FUND-10 (6/28/05 version)
NPS Implementaton Funding Targets
Targets established in this section of the Ohio NPS Management Plan 2005-2010 are designed to improve the financial sustainability of NPS implementation and generally enhance our ability to assess and identify NPS needs and available funding.
- Integrate NPS project implementation into traditional environmental infra-structure funding methods, such as the Water Pollution Control Loan Fund
(WPCLF), municipal bonds and/or Ohio Water Development Authority (OWDA) loans.
- Identify and more accurately document Ohio NPS implementation needs.
- Accurately identify available NPS implementation funding and effectively target available funding on Ohio NPS needs.
- Encourage use of existing state and local authority to address local NPS problems and needs.
2005 - 2010 Targets
Target 1: By 2010, at least five (5) governmental units will apply for and receive traditional water resource loan funding to support NPS implementation projects, and user-fees or similar traditional revenue mechanisms are used to repay those loans.
Local use of traditional water resource loan funding is common practice for wastewater (PDF 11kb) and drinking water (PDF 12kb) treatment in Ohio.
Typically, local governmental units access available loan funds for non-infrastructure items only to meet regulatory requirements.
Although eligible, we are aware of no examples of local entities accessing conventional loan funding to address NPS caused
water quality impairments. As a result, the demand for NPS loan funding is considerably less than the potential amount available.
Target 2A: By 2007, at least six (6) local NPS implementation projects requiring ongoing operating and/or maintenance costs are identified and analyzed for financial sustainability.
Target 2B: By 2010, at least six (6) local NPS implementation projects with ongoing operating and/or maintenance obligations develop local financial mechanisms to insure long-term sustainability of the project(s).
Some NPS implementation projects generate considerable local interest and support while state and/or federal cost-share dollars are available. However, when outside funding declines or ends, additional local participation wanes and/or funded project sites revert to previous conditions. For example, agricultural management measures such as buffer strips and riparian plantings are maintained until cost-share rental payments expire. Lacking further financial incentive the land goes back into agricultural production.
Target 3A: At the conclusion of the 2008 Clean Water Needs Survey (CWNS), Ohio NPS needs will be accurately documented to within 20% of actual conditions.
Target 3B: By 2006, local watershed organizations will receive guidance on how to document NPS needs consistent with the CWNS.
Target 3C: By 2008, all state endorsed Watershed Action Plans will have information about NPS needs documented sufficiently to meet requirements of the CWNS.
Baseline: Local watershed organizations are typically unfamiliar with the CWNS. However, watershed organizations are already providing the state with watershed action plans of significant detail. Enhancing familiarity with the documentation requirements of the CWNS will allow the state to aggregate data from state endorsed watershed action plans for use in the CWNS.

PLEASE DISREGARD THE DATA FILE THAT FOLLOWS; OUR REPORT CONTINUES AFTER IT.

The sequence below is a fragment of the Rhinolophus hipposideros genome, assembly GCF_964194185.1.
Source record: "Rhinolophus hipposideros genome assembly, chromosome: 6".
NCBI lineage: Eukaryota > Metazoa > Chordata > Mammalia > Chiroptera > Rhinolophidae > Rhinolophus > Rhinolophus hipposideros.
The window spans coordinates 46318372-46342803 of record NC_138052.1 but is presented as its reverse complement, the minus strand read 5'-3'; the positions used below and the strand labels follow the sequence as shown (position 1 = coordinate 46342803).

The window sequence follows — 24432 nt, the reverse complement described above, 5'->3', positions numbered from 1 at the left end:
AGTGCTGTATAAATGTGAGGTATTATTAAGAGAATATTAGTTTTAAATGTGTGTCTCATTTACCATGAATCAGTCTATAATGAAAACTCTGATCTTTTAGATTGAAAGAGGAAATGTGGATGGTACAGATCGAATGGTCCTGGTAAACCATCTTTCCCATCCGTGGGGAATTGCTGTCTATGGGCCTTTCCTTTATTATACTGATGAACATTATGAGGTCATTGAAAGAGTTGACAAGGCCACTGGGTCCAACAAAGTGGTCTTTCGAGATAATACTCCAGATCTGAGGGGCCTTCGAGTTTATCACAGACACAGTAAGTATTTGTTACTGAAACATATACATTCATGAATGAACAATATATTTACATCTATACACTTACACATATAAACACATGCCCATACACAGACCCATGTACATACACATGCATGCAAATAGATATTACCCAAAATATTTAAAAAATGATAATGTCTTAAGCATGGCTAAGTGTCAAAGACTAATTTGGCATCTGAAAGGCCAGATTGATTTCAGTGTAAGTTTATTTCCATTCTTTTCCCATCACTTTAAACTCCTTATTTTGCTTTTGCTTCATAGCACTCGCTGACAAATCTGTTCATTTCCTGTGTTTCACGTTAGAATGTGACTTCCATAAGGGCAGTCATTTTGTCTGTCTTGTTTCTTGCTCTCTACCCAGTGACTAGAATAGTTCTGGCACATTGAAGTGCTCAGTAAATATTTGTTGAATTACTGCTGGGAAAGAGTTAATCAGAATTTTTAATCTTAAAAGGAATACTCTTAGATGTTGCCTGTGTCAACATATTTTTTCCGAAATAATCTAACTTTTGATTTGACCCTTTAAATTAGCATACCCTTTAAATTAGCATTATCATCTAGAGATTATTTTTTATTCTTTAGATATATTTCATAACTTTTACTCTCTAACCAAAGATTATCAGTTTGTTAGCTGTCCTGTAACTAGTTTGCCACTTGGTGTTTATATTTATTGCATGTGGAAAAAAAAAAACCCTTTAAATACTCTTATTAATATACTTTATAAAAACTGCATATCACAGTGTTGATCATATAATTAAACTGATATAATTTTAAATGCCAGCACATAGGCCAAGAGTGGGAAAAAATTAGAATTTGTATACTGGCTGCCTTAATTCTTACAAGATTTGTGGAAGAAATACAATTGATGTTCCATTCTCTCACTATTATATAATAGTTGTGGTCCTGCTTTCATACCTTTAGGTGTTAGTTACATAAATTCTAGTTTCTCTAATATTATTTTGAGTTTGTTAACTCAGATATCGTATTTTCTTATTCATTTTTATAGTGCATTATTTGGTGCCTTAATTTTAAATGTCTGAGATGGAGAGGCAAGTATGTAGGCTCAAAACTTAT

Ohio NPS needs, as indicated in the 2000 CWNS were highly variable, ranging from nearly 200 million needed to address agricultural NPS issues to $0 for marinas, brownfields, sanitary landfills, and storage tanks. Clearly, there are inaccuracies in this assessment, since landfills, brownfields, storage tanks and marinas may cause impairments in localized areas of the state.
Target 4: By 2007, Ohio will have a federally approved
Ohio Coastal Nonpoint Pollution Control Program (CNPCP) and be receiving maximum federally available funding to implement this program.
Baseline (July 2004):
- Ohio currently has authority to enforce and implement 41 of the 56 management measures required by
section 6217(g) of the Coastal Zone Act Reauthorization Amendments of 1990.
- During 2004 Ohio received $114,000 in federal Coastal Zone Management Program funding to develop and implement the CNPCP.
- Ohio received conditional federal approval of the CNPCP in June 2002.
- In 2004 Ohio submitted documentation to address outstanding CNPCP conditions. We anticipate approval by June 2006.
Target 5: Ohio receives annual funding for both the 319 program and the Abandoned Mine Lands (AML) Trust Fund in amounts equal to those provided in 2004.
Baseline: In 2004 Ohio received approximately $7 million in federal 319 funds and $7.5 million in AML Trust Funds.
Target 6: By 2008, will conduct a cost-effectiveness analysis of state and federally provided NPS technical assistance. This analysis will be designed to assess the following:
- The potential disparity between technical assistance needs and technical assistance provided.
- How, what types, and at what levels, technical assistance needs to be provided in the future to maximize environmental outcomes and benefits.
Baseline: No cost-effectiveness analysis of NPS technical assistance provided by state and federal agencies in Ohio has been conducted.